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Posted by at 05:00 | Posted in 2nd Amendment, Government Abuse, Gun Control, President Obama | 30 Comments |Email This Post Email This Post |Print This Post Print This Post
  • BarbedStar

    1 second ago
    Very good. When at the Refuge building, Ammon and supporters found an open door and keys to the refuge. To date, the locals are supplying food and needs to the group once they understood the honest intent of the men. Locals, who’s main employment now is by the government (60%+/- )since the woods and ranches have been shut down – (100 ranches +/- have been terrorized out resulting in their private property going to BLM). The Harney County citizens fear the loss of their Federal jobs and fear to stand in the open. Dependent on the very entity that put them and their families near destitute for lack of work. The ‘righting’ of these wrongs is what Ammon is working for, calling attention to. Without the access to the land and our personal property we are not freemen.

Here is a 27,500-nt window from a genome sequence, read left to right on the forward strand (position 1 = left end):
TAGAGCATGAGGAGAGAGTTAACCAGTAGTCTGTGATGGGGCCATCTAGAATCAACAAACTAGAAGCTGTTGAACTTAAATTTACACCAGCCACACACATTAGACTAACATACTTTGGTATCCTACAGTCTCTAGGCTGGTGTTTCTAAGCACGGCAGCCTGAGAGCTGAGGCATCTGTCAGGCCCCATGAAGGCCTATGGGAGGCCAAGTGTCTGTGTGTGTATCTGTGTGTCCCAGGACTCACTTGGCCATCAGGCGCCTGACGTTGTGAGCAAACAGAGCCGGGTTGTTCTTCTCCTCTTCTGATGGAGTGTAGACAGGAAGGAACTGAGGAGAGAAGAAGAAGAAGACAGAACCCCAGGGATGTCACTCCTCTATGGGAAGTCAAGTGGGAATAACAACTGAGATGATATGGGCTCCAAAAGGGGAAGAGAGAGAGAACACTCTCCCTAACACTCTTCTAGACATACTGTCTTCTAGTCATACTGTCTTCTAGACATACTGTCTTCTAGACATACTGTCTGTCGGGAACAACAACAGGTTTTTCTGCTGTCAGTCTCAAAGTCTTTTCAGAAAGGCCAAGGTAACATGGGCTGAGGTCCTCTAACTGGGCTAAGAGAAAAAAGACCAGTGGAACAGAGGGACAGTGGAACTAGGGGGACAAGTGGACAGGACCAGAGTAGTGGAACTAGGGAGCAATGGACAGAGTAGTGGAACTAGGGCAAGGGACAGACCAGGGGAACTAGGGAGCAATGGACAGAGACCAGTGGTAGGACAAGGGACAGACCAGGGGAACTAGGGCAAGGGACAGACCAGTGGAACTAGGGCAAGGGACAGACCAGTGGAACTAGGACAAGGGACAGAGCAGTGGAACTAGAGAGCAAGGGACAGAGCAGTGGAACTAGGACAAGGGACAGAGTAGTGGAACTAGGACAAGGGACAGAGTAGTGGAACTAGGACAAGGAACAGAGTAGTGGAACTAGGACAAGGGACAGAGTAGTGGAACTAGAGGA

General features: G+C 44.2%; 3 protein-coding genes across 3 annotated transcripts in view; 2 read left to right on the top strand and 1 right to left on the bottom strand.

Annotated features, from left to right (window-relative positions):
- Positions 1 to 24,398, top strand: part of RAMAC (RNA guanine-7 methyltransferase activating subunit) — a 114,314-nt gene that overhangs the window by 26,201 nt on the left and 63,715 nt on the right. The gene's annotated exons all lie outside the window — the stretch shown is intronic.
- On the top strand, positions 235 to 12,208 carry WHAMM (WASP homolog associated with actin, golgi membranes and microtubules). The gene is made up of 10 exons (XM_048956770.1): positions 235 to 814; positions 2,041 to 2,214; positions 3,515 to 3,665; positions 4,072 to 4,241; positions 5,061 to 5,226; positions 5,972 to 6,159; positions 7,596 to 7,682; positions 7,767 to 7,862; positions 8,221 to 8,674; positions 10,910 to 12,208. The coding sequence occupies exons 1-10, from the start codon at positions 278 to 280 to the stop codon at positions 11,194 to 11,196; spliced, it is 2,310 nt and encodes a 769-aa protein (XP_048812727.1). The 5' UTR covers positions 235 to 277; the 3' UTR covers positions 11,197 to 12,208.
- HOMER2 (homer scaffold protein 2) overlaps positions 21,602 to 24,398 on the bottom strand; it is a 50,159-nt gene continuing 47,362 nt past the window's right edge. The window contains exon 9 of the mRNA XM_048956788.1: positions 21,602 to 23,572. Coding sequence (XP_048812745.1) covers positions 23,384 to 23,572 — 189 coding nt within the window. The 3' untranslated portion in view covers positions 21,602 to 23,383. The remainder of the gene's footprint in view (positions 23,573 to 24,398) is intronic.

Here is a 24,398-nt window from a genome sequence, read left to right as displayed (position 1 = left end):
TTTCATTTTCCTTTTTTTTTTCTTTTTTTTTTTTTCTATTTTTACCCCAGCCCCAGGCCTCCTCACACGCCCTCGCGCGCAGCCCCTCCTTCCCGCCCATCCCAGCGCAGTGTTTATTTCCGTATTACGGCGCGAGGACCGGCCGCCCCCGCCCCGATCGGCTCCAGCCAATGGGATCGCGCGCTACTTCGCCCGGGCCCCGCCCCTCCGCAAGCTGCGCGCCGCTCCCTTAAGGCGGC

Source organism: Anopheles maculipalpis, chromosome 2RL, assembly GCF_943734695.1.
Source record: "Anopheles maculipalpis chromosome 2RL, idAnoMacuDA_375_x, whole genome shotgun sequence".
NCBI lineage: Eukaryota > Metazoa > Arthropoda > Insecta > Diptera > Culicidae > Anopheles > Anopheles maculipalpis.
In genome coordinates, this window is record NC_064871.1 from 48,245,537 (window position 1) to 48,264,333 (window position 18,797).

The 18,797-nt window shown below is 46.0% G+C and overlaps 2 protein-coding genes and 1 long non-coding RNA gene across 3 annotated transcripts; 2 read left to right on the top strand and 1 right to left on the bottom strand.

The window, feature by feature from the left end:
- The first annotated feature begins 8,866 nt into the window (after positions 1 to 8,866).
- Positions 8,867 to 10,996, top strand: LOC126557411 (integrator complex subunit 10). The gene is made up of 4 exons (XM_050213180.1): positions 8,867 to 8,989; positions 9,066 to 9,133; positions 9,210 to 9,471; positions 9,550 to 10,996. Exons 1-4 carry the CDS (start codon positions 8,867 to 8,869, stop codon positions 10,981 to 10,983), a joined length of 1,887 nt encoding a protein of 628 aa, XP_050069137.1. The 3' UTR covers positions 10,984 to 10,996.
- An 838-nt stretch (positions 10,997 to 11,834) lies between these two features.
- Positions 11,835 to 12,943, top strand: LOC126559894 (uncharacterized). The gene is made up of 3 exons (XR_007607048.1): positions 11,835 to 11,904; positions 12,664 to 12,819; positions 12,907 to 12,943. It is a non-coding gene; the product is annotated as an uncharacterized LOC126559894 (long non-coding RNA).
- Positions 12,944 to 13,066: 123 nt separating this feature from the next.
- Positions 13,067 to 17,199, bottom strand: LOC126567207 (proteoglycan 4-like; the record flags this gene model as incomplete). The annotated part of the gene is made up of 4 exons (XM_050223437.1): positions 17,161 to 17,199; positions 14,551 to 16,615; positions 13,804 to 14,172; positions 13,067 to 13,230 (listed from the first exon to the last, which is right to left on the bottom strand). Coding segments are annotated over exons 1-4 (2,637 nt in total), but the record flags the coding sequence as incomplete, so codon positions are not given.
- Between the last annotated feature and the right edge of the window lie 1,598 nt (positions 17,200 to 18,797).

It needs verification, but I thought I did hear that the Hammond case was originally thrown out at the Harney County level. Also, there was a fine of $400,000 put on the Hammonds in their terrorism case. $200,000 was paid by Hammonds with $200,000 due by the end of 2015 – which was somehow paid on time. Additional penalty was that if they sell the ranch, they could only sell to the BLM as per court order. This has been a running battle with the Hammonds and BLM for nearly 30 years. BLM is after this land. Maybe why…check out US Geological Survey Bulletin #1740-B. See: YouTube William Mount for actual Bulletin review. Huge deposits of uranium and natural gas + other minerals located right under the ranch. Also, coal through out the Harney basin. Ranchers have been terrorized and harassed off their private property as it is consumed by the BLM and Malheur Refuge. All this may be for collateral against the national debt? Government holding tank of mineral wealth for foreign exploitation? See the William Mount presentation and the two little dots in the middle of the basin..what do you think?